« Reply #5 on: May 01, 2014, 02:06:55 PM »
My kid (a first-grader) does ask me that question, and I prefer not to focus on the money angle.  Certainly I talk (some) about how the money I earn helps us pay for things we need and want, like a house, groceries, and travel.  But I also talk about how I enjoy my work (I know!  How very unMustachian!) and the things that my work accomplishes.  Various parts of what I do involve teaching and/or supporting research projects, so I talk about how these things can improve people's lives and how I feel (good) about knowing that I am contributing to them.

Which isn't to say that if I were trying to get out the door or otherwise wrap up a conversation, I wouldn't say that I work to earn money to buy things.

I think that's more what I would have expected him to say, just based on the types of work he and his wife did. He worked with hospitals and she did international outreach. Definitely could have said something like to help other people. It would have been accurate.

homeymomma

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Re: "Well, sweetheart, I go to work so we can buy things."
« Reply #6 on: May 01, 2014, 02:36:00 PM »
My 4-year-old asked me this question about a year ago.  Without thinking I said, "Well, daddy works so we can have a house, and food, and clothes, and be able to go places, and so we can have toys."  She said, "I don't want any more toys.  I want you to stay home with me."  That's when I got serious about this whole Mustachian thing.

YES

kkbmustang

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Re: "Well, sweetheart, I go to work so we can buy things."
« Reply #7 on: May 01, 2014, 05:25:05 PM »
Kids are smart and when you are open about personal finance they pick up on stuff you didn't necessarily specify. Just this week my 11YO son point blank asked me if I earned more money than my husband. Neither my husband nor I have ever said that out loud in front of our children although, with the exception of the one year I stayed home when my kids were toddlers, it has always been true.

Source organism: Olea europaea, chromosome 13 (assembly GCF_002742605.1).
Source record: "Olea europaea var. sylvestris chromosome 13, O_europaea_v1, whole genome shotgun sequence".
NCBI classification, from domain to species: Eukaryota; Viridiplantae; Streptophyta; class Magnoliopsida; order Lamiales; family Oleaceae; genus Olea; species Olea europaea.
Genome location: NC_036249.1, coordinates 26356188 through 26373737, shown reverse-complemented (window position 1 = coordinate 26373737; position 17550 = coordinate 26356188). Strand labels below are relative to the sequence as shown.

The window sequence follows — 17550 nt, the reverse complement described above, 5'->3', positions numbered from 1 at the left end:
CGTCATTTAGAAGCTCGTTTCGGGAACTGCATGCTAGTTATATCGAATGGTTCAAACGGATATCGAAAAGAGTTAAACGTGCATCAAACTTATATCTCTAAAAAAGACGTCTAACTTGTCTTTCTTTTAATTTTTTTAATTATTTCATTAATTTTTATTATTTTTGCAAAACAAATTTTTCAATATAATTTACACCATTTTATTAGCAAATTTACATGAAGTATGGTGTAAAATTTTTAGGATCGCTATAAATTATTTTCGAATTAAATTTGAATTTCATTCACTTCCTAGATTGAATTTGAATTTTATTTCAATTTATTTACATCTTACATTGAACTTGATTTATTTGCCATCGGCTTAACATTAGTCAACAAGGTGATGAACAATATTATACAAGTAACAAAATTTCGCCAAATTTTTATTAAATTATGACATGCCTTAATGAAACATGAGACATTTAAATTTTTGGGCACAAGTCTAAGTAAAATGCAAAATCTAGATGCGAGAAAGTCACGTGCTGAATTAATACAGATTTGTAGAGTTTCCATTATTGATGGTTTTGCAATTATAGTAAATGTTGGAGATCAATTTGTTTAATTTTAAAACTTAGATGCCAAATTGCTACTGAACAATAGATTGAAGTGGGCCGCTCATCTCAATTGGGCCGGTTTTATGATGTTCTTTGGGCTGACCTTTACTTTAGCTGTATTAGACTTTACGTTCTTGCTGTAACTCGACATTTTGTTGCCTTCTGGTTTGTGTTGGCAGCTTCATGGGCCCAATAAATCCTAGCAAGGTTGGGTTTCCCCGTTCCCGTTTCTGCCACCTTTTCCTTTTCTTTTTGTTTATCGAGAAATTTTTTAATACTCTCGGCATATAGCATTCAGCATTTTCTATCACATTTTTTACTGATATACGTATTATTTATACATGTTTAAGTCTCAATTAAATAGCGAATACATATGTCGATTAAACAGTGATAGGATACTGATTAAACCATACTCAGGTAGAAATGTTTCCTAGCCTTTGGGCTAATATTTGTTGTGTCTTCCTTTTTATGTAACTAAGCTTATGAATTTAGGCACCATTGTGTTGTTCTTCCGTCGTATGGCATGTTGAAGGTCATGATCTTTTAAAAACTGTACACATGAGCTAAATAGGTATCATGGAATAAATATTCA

I think kids are pretty perceptive. More than we sometimes realize.

dragoncar

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Re: "Well, sweetheart, I go to work so we can buy things."
« Reply #8 on: May 01, 2014, 05:35:37 PM »
"Daddy works because he loves his job more than you.  See ya later, kiddo!"

Emilyngh

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Re: "Well, sweetheart, I go to work so we can buy things."
« Reply #9 on: May 01, 2014, 05:42:24 PM »
Interesting question b/c this exact thing comes up regularly with my almost 3 yr old.

My spouse is a SAHP, and right now I am not often going in to work, so when I do she seems bothered about not having the norm of us both home.   I've tried to come up with a good explanation and the best I've come up with is that I work to pay for things (house, food, etc).   If anyone has anything better to say, I'm all ears.

Emilyngh

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Re: "Well, sweetheart, I go to work so we can buy things."
« Reply #10 on: May 01, 2014, 05:45:56 PM »